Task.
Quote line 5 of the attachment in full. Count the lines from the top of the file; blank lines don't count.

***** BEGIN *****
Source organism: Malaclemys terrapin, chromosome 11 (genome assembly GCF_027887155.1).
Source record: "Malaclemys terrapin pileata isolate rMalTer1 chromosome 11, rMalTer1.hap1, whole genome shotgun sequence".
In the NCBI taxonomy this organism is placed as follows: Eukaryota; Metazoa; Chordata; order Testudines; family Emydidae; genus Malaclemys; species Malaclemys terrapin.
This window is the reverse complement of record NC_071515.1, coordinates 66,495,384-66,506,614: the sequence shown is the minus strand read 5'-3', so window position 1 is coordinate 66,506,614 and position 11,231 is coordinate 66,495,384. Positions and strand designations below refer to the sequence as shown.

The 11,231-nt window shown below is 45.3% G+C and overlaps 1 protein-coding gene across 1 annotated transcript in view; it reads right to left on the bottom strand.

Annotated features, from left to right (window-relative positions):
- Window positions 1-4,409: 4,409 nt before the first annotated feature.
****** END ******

The 11,231-nt window shown below is 45.3% G+C and overlaps 1 protein-coding gene across 1 annotated transcript in view; it reads right to left on the bottom strand.